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Briefs: Local trio advances

Conlogue, Gilchrist, Doheny remain alive in respective divisions at Nike U.S. Open of Surfing.

August 01, 2012

Korber won each of her first four girls' 18 singles matches by 8-0 pro-set scores, including a victory over top-seeded Magdalena Chau. Korber fell in the championship match of the tournament, 6-2, 7-6 (6), to Justine Huang on Sunday at Newport Beach Tennis Club.

Korber, who has played at No. 1 singles the last two years for the Lightning, won a $100 scholarship for the Sage Hill tennis program by making the championship match.

— From staff reports

Locals in final

Local standouts Elizabeth Eddy and Camille Levin helped the Pali Blues reach the championship game of the W League, in which it lost on penalty kicks to the Ottawa Fury at the Algonquin College Soccer Complex in Ottawa, Ontario, Canada.

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Eddy, a Newport Harbor High product who was a second-team All-Pacific-12 Conference performer as a USC sophomore in 2011, sparked some offensive opportunities for the Blues, who scored in the second minute, only to see the Fury get the equalizer in the in the final moments of regulation.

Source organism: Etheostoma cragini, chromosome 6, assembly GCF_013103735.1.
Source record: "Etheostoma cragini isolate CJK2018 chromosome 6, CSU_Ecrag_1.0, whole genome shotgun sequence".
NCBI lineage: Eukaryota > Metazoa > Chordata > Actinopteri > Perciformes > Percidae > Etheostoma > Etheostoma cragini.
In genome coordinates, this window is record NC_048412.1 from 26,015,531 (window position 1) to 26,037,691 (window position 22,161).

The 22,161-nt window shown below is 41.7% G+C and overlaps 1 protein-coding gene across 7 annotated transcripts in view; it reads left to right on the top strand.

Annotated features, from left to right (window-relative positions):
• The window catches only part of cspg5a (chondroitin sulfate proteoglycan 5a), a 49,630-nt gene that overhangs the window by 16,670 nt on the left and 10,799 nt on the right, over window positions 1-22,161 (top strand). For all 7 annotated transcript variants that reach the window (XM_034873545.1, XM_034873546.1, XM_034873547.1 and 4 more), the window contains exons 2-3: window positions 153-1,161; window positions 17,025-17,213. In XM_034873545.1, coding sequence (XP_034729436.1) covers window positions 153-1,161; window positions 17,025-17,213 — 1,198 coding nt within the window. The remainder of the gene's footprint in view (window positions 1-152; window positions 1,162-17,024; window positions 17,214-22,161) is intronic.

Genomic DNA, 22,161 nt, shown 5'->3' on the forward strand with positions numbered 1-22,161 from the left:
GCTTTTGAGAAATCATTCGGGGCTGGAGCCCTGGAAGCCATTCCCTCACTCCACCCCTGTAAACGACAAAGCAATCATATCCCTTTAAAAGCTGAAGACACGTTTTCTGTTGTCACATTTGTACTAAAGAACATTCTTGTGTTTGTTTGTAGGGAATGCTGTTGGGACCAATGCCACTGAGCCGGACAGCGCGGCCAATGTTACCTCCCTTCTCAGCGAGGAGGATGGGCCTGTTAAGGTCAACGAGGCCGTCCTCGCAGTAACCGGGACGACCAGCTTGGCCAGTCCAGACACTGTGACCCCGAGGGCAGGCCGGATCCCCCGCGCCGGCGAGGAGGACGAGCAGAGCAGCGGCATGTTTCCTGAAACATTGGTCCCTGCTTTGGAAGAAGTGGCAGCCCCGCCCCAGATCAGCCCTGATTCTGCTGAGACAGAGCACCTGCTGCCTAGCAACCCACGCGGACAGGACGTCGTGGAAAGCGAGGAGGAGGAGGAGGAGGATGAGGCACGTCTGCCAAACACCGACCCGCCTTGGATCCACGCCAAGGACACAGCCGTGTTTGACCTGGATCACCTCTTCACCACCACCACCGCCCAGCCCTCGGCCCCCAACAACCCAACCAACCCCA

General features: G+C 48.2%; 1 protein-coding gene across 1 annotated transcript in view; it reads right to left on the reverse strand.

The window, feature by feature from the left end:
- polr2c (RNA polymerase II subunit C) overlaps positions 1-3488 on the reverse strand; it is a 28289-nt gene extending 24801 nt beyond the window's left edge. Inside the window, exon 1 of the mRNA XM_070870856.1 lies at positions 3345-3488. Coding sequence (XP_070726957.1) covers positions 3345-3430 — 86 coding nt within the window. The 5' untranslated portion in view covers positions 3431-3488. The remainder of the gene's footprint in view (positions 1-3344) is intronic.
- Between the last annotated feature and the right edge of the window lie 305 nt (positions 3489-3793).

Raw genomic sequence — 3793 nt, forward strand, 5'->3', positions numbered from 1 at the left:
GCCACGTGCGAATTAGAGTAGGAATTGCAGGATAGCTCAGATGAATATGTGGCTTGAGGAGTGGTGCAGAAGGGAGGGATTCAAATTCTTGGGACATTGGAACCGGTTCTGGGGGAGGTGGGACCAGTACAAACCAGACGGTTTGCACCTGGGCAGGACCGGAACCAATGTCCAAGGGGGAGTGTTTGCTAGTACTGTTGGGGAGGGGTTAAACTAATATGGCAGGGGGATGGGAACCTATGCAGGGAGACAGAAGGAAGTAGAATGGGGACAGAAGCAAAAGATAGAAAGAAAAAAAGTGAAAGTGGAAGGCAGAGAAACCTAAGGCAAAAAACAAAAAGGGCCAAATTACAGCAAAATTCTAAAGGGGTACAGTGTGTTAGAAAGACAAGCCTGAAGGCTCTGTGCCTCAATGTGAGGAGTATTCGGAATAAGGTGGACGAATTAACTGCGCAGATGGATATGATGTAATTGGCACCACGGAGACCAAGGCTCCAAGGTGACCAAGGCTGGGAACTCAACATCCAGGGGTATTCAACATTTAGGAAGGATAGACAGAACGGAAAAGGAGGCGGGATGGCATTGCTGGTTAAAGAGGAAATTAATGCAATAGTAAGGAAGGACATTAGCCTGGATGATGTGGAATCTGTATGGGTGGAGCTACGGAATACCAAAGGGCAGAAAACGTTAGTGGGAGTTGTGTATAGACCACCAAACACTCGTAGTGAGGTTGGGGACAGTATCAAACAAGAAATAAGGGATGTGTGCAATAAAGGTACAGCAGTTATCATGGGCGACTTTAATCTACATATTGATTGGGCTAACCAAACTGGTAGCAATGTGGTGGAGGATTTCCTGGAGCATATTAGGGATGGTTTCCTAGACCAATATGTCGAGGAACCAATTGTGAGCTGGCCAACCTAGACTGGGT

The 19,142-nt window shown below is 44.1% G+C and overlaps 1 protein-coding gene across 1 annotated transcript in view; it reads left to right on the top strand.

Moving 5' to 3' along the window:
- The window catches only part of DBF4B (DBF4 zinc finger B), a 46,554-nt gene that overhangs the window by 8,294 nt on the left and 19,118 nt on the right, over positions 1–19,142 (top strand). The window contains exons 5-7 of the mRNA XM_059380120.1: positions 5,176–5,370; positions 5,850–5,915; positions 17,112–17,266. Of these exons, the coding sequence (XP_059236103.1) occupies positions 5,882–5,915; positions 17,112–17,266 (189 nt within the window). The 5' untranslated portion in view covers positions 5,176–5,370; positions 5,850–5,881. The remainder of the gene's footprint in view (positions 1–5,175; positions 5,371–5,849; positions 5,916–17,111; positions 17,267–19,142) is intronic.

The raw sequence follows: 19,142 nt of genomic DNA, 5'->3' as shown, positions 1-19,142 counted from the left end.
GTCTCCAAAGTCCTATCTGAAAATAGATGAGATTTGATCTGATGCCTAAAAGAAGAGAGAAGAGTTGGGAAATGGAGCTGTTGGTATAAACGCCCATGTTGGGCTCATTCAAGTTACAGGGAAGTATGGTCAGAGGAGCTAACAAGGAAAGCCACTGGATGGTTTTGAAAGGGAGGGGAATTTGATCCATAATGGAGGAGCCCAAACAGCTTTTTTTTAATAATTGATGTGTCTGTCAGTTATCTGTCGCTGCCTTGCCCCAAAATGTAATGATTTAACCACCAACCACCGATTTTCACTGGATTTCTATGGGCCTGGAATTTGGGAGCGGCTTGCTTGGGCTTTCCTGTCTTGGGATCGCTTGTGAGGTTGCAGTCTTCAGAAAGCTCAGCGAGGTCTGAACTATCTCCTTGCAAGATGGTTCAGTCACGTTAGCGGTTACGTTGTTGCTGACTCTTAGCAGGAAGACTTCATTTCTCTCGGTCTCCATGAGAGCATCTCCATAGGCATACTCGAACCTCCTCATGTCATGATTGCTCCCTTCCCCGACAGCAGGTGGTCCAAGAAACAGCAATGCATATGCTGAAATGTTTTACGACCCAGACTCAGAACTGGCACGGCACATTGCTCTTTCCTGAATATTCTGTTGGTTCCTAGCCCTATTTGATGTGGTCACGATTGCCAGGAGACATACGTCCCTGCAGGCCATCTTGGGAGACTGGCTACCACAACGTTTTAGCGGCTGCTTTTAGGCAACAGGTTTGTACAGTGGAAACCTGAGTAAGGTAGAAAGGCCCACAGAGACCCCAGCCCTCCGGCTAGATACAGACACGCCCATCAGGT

Eddy played in 11 games and posted one goal and three assists for the Blues, who finished 15-0-2 and outscored opponents, 40-4, with 13 shutouts. The Blues, who played most of their home games at Palisades High, won the league's Western Division crown. They defeated Quebec City, 2-0, in the semifinals on July 27 at the Algonquin College Soccer Complex.

Levin, who signed professionally recently with Goteborg FC in Sweden, played in eight games for the Blues. Levin, a Newport Coast resident who graduated from Stanford last spring, was a first-team All-American for the Cardinal. She helped Stanford earn the school's first NCAA title in 2011, when she had four goals and seven assists. She assisted on the game-winning goal in a 1-0 NCAA title-game triumph over Duke.

Levin, a product of the Newport Beach-based Slammers club program who played three positions at Stanford, had 12 goals and 22 assists during her career there. She was a first-round draft pick of the Women's Professional League, but the league folded soon thereafter.

— Barry Faulkner

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